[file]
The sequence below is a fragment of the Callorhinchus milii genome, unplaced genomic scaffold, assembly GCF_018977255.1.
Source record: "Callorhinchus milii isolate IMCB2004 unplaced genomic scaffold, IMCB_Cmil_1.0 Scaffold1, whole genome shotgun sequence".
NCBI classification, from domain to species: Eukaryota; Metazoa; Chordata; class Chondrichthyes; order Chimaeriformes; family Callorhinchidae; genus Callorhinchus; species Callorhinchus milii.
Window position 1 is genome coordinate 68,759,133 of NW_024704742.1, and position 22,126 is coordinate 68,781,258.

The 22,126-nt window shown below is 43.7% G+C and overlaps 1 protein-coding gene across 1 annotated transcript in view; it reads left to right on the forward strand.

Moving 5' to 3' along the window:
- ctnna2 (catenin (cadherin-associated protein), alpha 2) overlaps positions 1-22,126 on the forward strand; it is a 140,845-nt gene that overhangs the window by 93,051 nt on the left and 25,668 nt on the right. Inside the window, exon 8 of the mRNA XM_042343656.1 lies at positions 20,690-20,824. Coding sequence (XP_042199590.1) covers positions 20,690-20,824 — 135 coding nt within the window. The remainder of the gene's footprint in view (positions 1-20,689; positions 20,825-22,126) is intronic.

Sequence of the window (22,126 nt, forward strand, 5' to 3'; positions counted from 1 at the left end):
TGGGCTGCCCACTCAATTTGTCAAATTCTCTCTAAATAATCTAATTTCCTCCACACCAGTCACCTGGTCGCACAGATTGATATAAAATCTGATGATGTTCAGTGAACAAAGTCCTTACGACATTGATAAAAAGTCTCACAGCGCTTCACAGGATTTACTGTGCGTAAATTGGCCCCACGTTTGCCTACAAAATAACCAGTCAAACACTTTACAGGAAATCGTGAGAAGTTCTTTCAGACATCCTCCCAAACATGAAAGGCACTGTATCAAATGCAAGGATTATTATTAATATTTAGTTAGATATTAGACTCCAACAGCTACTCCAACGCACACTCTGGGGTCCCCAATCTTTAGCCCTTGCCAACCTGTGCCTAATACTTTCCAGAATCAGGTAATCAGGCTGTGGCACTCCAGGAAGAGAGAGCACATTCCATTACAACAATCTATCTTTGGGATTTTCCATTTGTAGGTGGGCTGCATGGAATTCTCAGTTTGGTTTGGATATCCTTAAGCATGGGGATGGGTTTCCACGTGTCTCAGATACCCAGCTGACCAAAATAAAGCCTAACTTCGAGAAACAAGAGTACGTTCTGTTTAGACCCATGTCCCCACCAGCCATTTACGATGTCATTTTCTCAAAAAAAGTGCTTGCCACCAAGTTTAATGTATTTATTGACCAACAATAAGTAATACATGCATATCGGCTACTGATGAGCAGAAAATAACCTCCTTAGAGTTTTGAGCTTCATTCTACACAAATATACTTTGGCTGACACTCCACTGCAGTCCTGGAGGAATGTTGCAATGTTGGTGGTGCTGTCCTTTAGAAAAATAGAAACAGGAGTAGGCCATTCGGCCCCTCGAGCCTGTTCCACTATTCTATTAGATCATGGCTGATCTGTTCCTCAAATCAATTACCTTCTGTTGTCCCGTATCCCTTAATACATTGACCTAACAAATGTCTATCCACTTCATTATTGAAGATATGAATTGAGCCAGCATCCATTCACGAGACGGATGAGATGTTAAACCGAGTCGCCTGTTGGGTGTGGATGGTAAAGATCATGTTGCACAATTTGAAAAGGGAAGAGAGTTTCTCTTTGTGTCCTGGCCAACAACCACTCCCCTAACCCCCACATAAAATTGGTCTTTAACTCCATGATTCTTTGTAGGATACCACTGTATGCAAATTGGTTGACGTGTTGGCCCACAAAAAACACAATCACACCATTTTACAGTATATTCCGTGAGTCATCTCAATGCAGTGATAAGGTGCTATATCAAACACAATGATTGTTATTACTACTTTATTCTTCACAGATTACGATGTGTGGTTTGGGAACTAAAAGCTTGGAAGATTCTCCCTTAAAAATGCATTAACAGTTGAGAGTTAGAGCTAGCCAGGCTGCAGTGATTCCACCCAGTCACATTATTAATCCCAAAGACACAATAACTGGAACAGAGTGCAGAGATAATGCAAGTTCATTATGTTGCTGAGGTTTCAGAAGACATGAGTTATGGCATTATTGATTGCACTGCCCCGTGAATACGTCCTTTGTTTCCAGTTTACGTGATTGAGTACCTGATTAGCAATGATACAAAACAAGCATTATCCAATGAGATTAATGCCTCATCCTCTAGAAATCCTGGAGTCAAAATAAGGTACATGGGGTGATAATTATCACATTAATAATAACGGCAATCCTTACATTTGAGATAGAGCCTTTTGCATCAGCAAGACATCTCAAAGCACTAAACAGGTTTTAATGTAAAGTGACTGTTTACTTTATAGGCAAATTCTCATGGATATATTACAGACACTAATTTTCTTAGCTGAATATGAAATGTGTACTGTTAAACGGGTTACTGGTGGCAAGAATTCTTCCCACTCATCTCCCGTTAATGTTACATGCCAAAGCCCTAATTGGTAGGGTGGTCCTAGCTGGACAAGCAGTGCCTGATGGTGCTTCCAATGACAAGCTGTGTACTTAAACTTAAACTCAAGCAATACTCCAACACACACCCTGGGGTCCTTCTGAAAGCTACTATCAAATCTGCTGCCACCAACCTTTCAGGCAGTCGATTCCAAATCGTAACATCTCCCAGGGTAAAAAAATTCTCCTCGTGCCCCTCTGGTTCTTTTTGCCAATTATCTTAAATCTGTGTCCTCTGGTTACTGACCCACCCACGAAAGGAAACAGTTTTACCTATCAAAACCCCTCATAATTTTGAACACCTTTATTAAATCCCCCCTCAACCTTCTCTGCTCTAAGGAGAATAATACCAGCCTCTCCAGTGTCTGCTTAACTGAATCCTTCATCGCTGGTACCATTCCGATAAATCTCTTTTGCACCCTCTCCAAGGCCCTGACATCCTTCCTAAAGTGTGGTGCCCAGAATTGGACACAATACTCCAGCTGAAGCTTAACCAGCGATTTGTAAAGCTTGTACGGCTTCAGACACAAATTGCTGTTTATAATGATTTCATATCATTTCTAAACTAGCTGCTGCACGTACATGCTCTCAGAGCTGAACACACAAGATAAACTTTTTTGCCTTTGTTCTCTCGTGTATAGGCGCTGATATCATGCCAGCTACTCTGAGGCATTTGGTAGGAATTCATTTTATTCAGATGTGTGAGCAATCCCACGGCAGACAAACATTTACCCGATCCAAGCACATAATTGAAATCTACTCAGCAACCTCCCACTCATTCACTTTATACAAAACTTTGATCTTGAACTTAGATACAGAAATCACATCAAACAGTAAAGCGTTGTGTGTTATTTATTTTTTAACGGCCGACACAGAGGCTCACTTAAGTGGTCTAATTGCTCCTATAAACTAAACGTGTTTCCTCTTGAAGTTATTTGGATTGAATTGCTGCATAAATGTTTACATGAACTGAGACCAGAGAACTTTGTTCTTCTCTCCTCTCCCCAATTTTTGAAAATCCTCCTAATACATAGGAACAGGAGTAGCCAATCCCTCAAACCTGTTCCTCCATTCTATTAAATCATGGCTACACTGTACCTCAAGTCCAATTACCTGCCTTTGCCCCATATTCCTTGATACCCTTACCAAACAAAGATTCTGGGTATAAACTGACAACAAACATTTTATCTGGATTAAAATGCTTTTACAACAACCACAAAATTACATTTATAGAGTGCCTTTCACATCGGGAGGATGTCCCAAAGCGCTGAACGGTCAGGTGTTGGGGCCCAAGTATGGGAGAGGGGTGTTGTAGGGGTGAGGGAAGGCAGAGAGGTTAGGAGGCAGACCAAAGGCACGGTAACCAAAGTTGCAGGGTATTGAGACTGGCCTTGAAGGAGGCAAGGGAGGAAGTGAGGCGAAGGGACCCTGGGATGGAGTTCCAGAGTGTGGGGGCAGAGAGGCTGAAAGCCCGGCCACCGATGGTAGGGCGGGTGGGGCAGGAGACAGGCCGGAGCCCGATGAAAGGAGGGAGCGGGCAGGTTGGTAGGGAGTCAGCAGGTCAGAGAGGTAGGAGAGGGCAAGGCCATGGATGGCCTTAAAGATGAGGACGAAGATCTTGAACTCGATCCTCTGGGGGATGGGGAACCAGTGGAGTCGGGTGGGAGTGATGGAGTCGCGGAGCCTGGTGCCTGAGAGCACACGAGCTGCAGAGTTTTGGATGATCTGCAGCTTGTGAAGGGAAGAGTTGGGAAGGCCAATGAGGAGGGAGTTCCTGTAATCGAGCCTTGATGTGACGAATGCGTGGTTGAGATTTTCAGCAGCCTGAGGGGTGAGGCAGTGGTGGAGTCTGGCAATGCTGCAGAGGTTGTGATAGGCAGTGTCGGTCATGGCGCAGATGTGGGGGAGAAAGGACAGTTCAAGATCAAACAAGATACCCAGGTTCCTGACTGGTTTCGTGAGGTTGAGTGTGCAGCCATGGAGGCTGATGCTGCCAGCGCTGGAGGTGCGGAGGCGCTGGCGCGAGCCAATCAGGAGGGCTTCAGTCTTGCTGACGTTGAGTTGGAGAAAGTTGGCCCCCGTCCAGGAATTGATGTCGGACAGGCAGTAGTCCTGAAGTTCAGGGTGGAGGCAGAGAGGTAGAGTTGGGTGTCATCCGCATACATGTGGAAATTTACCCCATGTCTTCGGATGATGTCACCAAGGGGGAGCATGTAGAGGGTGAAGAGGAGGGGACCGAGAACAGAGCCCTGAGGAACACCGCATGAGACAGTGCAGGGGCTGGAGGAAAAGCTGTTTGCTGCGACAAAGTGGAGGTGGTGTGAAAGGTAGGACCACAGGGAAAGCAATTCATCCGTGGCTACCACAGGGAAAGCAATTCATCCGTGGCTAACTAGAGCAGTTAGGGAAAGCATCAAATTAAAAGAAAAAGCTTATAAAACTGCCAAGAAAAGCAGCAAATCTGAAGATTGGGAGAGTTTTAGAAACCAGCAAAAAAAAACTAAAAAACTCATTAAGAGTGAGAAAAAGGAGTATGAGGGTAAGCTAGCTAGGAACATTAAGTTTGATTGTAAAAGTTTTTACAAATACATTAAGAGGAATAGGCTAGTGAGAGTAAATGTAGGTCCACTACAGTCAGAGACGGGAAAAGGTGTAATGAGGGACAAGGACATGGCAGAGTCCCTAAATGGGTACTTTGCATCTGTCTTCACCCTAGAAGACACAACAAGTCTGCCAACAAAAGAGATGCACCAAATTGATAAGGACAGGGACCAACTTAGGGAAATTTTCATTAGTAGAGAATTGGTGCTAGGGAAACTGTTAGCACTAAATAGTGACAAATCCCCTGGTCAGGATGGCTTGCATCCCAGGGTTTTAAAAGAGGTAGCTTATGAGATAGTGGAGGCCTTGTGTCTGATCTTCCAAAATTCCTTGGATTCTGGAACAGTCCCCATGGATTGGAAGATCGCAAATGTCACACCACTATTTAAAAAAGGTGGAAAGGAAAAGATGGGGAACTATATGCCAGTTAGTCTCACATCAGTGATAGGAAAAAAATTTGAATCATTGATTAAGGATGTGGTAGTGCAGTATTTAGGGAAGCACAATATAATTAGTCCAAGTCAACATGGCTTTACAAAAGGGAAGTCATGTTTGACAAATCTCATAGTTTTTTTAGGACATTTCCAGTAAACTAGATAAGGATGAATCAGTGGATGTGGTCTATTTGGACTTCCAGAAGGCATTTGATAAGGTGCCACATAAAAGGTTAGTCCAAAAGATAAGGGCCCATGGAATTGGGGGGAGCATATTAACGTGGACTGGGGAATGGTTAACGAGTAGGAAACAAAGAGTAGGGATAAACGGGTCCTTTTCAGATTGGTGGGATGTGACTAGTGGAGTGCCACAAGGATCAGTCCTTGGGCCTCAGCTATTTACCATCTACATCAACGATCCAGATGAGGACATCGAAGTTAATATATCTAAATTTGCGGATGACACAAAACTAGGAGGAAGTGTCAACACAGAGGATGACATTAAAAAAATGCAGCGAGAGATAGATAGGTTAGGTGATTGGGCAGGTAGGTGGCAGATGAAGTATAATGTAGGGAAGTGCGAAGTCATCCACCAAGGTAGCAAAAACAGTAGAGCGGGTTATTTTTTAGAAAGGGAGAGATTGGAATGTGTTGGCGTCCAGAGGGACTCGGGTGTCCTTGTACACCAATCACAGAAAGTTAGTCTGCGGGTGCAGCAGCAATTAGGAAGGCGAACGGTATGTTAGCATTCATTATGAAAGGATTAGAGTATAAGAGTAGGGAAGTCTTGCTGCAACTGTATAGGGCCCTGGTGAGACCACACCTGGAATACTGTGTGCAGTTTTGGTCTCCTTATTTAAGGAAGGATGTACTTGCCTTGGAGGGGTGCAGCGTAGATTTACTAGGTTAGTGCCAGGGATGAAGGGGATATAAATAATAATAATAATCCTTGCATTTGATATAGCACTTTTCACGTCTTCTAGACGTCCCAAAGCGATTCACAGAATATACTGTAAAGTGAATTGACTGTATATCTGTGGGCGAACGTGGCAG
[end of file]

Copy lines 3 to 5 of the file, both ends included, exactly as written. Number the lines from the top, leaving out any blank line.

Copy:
NCBI classification, from domain to species: Eukaryota; Metazoa; Chordata; class Chondrichthyes; order Chimaeriformes; family Callorhinchidae; genus Callorhinchus; species Callorhinchus milii.
Window position 1 is genome coordinate 68,759,133 of NW_024704742.1, and position 22,126 is coordinate 68,781,258.

The 22,126-nt window shown below is 43.7% G+C and overlaps 1 protein-coding gene across 1 annotated transcript in view; it reads left to right on the forward strand.